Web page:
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WVU Extension

Dramas, Fairs
and Festivals
Applications for the Dramas, Fairs and Festivals grants for this quarter are due in the Extension Office by May 1. If you have any questions or need an application form, please call the office at 340-799-4852.

Pocahontas Producers Spring Sale Schedule
Regular Sale – Saturday, May 23, 2 p.m.
Regular Sale – Saturday, June 20 – 2 p.m

Reducing the Risk of Grass Tetany
by Ed Rayburn
Extension Specialist
What is Grass Tetany?
Grass tetany, or hypomagnesmic tetany, occurs when Magnesium (Mg) levels in a cow’s blood are too low. This is caused by a low content or availability of Mg in pasture or hay which occurs when the forage is low in Mg or when the forage is high in nitrogen or potassium relative to Mg. The latter often occurs after heavy application of mineral fertilizers or manure. A plant’s Mg content is depressed in cold soil when there is inadequate phosphorus, a mineral necessary for Mg uptake by plants. Grass hay crops grown under cool, moist conditions, and those that have been rained on, often contain low levels of Mg and are at risk for causing winter tetany in beef cows.
Older cows, cows in early lactation, and especially old cows in early lactation, are most prone to grass tetany since Mg uptake decreases as cattle age, and since a cow’s Mg requirement is highest in early lactation. Cows in early lactation need a ration containing 0.20 percent Mg (dry matter basis) while they only need 0.12 percent Mg during gestation. Growing and finishing cattle need 0.10 percent Mg. When cows in early lactation are fed forages testing less than 0.20 percent Mg, also feed them a supplement of Mg oxide (60 percent Mg) in mixture with salt, other minerals, and grain. Insure that each animal gets about 2 ounces of Mg oxide (about 50 grams) each day. Commercial mineral mixes containing adequate Mg can do an excellent job reducing the risk of grass tetany.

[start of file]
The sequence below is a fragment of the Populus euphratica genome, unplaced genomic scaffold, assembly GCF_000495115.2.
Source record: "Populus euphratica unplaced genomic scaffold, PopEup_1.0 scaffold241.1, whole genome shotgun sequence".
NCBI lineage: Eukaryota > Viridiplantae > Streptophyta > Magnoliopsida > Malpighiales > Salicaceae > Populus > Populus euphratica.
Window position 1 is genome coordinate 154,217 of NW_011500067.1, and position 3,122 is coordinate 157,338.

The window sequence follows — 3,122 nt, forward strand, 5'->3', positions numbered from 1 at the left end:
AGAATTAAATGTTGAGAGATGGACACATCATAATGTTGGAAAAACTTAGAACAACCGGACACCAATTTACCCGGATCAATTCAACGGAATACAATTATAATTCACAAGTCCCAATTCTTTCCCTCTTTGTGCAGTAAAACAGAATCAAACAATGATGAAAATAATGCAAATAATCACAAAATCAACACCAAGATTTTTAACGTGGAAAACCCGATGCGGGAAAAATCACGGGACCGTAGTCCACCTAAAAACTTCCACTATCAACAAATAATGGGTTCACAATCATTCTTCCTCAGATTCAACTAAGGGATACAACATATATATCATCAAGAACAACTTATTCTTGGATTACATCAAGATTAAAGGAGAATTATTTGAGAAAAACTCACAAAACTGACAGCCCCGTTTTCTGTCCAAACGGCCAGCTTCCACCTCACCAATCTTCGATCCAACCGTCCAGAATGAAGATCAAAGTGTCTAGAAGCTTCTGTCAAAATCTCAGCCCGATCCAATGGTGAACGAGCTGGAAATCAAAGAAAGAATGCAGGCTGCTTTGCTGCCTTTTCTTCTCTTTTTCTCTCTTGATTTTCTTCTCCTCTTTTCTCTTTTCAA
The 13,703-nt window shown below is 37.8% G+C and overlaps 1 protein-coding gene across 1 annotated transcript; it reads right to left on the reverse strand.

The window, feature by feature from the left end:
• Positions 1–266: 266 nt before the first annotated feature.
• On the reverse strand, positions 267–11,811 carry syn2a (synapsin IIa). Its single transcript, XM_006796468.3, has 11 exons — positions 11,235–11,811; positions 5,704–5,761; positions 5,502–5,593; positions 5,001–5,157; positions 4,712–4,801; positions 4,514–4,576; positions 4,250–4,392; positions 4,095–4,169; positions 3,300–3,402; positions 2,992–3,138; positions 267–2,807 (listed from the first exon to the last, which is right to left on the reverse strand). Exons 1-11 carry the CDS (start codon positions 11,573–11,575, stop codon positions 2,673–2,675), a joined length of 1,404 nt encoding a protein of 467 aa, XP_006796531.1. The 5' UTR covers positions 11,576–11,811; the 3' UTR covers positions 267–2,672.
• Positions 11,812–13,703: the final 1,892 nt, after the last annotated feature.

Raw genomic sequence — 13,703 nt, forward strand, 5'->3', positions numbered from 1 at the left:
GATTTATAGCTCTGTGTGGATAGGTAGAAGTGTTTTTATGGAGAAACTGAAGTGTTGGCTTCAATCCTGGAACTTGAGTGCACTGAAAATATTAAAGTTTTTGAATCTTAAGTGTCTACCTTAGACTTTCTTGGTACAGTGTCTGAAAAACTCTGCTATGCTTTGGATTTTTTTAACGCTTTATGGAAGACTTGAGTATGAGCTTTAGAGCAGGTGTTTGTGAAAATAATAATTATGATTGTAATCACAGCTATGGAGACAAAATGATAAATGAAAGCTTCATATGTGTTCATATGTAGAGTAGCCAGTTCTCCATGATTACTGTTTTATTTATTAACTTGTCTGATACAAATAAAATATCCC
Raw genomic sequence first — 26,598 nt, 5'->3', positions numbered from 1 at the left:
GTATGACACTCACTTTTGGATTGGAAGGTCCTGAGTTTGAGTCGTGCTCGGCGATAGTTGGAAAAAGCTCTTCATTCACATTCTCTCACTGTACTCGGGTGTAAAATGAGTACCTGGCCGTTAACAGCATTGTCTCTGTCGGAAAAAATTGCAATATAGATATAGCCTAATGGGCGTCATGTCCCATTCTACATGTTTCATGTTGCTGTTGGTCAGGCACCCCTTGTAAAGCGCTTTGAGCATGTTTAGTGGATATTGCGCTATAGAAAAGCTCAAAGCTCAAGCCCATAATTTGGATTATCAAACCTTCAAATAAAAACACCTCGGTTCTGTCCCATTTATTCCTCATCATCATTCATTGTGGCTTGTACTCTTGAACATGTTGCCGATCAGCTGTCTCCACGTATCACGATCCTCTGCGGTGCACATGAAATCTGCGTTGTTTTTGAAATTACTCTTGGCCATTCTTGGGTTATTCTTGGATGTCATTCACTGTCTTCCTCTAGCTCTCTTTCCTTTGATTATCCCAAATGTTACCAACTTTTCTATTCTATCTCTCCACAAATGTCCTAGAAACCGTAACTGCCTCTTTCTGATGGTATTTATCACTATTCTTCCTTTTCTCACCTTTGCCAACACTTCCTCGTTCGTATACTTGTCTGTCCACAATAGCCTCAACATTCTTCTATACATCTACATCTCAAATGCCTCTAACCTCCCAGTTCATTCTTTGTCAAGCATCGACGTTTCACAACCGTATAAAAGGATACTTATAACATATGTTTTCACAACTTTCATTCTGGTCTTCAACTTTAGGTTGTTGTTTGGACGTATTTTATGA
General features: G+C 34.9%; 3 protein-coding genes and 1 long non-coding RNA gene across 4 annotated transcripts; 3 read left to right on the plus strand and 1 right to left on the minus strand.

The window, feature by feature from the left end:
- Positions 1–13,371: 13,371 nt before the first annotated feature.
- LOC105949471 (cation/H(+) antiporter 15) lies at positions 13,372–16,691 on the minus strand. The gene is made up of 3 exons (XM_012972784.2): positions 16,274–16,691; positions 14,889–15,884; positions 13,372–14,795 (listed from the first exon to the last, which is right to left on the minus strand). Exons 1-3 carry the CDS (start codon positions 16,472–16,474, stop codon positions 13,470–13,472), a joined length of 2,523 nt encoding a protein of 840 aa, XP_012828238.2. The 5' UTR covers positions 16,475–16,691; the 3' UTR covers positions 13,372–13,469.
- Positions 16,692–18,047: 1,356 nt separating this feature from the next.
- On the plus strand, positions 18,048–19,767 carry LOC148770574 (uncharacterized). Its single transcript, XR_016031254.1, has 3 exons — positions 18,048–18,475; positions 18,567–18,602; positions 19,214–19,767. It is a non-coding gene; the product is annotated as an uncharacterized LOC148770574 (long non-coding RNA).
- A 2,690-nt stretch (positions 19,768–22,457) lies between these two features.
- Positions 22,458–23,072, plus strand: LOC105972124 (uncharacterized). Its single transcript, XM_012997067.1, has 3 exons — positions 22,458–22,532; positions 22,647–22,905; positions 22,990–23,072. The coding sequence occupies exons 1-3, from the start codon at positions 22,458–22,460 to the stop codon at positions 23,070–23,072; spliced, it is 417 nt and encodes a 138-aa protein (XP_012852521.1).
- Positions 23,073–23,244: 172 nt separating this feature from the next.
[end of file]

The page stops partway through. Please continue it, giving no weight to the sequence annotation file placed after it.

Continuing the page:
Grass forage grown on soils testing low or medium in Mg may produce forages that are at high risk of causing grass tetany, especially when fertilized with nitrogen or potassium during cool, wet weather. The risk of grass tetany is reduced by the use of high Mg lime to increase soil test Mg when soil pH is low, and by applying potassium and nitrogen fertilizer in late summer or early fall. Early spring applications of phosphorous will cause no problems since phosphorous is needed by plants to take up Mg. Growing legumes in place of using nitrogen fertilizer helps reduce the risk of grass tetany. Supplementation with Mg oxide will help reduce the risk of grass tetany when cattle are fed forages low in Mg. Be sure to soil test hay meadow and pasture soils and apply recommended lime, phosphorous, and potassium in the fall. To optimize livestock nutrition and health, forage test your hay crops to learn when Mg supplementation is needed during the fall, winter, and spring.


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